Encountering the Clay Country: A Day of Study in Rescorla

Posted on: 4th February 2016 2 Comments

Over the past year, we have been busy running workshops, conducting oral history interviews and holding a variety of events for the ‘Landmark Travels’ project. A recent event hosted by the Institute of Cornish Studies was a Clay Study Day. A big thank you to one of our current volunteers, Tomas van den Heuvel, for this brilliant write up…

The wonderful Malcolm Gould giving a talk about the story of China Clay

The wonderful Malcolm Gould giving a talk about the story of China Clay

On Saturday the 23rd, a community gathering was held in the Rescorla Centre, near St. Austell, Cornwall. Community gatherings are held everyday, so in that sense this day was hardly anything special. But the topic of discussion would seem odd to anyone not familiar with the history and culture of this part of Cornwall: a white sort of earth, ‘kaolin’, or, more commonly, ‘China Clay’. This particular kind of clay, unique to the area, has until recently been the main source of income for the surroundings of St. Austell.

Mac Waters sharing some of his many postcards of the area

Mac Waters sharing some of his many postcards of the area

The story of China Clay is not just a story of industry and mining, but just as much a story of community, culture and connection. It is hard to find a local resident without, in some way or another, a history in the production of the clay. For this reason, the Town Hall soon ran out of seats for all the guests to sit on: interest was high. The day consisted of talks on the history of the industry; members of the audience sharing their memories; and a scholar of Cornish literature showing how deeply engrained the story of China Clay was -and still is- in Cornwall’s historical and cultural consciousness. Projects concerning the archiving of the industry’s importance were discussed, and tea and yeast buns were provided. 

All in all, the bad weather outside hardly mattered, nor did anyone really care about the fact that some of the technological equipment did not always work. In the end, the Rescorla study day was really about reminding people how the China Clay industry connects this part of Cornwall, and to allow everyone to share their stories and memories.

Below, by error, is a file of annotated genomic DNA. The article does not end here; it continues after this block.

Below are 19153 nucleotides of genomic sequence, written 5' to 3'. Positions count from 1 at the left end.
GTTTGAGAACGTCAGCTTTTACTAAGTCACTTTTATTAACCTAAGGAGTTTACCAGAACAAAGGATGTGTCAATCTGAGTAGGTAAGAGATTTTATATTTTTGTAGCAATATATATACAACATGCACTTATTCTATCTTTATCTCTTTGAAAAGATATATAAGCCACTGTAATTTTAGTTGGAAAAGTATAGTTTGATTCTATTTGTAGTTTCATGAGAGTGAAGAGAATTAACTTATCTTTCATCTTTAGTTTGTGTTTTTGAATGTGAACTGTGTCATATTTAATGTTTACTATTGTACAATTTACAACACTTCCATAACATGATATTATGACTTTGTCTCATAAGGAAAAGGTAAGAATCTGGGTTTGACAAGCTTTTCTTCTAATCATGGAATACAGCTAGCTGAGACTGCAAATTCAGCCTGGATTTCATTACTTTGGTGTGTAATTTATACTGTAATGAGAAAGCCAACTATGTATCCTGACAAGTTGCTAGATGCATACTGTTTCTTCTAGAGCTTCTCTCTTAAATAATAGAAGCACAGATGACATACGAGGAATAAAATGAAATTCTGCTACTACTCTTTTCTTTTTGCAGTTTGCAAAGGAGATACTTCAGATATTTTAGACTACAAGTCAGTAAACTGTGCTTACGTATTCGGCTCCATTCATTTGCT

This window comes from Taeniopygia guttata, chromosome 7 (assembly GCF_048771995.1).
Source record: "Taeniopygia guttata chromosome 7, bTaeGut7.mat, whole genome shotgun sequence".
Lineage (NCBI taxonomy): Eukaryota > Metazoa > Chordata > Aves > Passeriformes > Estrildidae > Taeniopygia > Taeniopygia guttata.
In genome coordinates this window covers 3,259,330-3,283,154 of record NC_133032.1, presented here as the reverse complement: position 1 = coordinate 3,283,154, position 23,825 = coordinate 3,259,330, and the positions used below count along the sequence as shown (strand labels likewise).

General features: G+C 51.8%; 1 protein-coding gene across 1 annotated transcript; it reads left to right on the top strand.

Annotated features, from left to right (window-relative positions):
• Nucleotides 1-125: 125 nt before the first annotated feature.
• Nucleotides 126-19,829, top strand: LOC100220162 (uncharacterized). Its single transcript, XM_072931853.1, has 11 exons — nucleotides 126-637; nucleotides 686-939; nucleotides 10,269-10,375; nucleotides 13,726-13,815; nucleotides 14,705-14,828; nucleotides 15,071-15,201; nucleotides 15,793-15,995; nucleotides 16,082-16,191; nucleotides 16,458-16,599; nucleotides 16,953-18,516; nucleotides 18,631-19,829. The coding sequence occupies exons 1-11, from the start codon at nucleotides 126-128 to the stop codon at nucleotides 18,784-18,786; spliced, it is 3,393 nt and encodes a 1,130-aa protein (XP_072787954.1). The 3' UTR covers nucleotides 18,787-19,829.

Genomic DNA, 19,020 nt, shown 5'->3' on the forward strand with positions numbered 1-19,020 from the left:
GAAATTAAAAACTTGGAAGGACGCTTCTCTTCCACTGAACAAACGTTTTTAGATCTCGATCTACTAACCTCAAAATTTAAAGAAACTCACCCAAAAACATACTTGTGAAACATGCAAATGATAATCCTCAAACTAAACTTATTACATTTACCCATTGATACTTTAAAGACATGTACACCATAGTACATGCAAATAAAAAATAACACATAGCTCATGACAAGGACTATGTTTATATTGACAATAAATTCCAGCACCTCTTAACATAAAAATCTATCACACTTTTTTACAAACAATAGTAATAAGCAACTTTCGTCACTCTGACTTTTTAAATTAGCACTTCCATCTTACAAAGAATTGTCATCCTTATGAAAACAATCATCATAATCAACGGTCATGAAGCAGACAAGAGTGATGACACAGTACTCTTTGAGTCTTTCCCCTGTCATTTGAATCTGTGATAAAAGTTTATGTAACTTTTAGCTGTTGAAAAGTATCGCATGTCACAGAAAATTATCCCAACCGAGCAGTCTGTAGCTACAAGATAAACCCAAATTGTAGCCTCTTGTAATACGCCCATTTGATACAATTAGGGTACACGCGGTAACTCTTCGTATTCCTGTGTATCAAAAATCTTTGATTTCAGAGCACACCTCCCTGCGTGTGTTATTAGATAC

Want to know more about the Clay Country, or understand its place in Cornish history? Come and join us on the 6th of February on our trip to Carn Grey (Trethurgy, near St. Austell), and explore the ‘Cornish Alps’, that shaped the Cornish people growing up with this landscape.

2 Responses

  1. Beth Meese (nee Ford) says:

    My son is living in St Austell parish, having returned to the ‘family roots’ and has put me in touch with your interesting website. The family story goes that Gt grandpa John WIlliam Ford sailed to Cornwall from Hull with coal, returning with china clay and on one occasion with Louisa Elizabeth Rouse Batchelor who became his wife in 1877. Louisa was born in Trenarren and later the family moved to Fowey where I assume they met. It was a joy to see the video of Humphrey Jennings Farewell Topsail 1937. Although JWF died in 1937 he retired much earlier but I don’t suppose things would have been much different before that.
    I have worked a lot on family history but haven’t been able to find anything about his Cornish voyages, I understand that most of the Port Books are in private hands.
    His ships were from 1869: Robert Keddy, Marmaduke, Dekar, Silver Eagle, Redland, Miranda, Koh-i-noor, Seaforth, Mann du Ciel, Richard & Emily, Demaris, Vera, Demara, Lowhar.
    I hope this may be of some interest and perhaps we could attend a meeting next time we are down.
    Regards, Beth Meese.

    • Sarah Storylines says:

      Dear Beth,
      Thank you very much for sharing your family story. The Humphrey Jennings film is amazing, I’m glad you found it. The China Clay History Society have a vast archive that may be of interest to you also when you are next down. We hope to meet you at a future event. Very Best Wishes, the Storylines team

Leave a Reply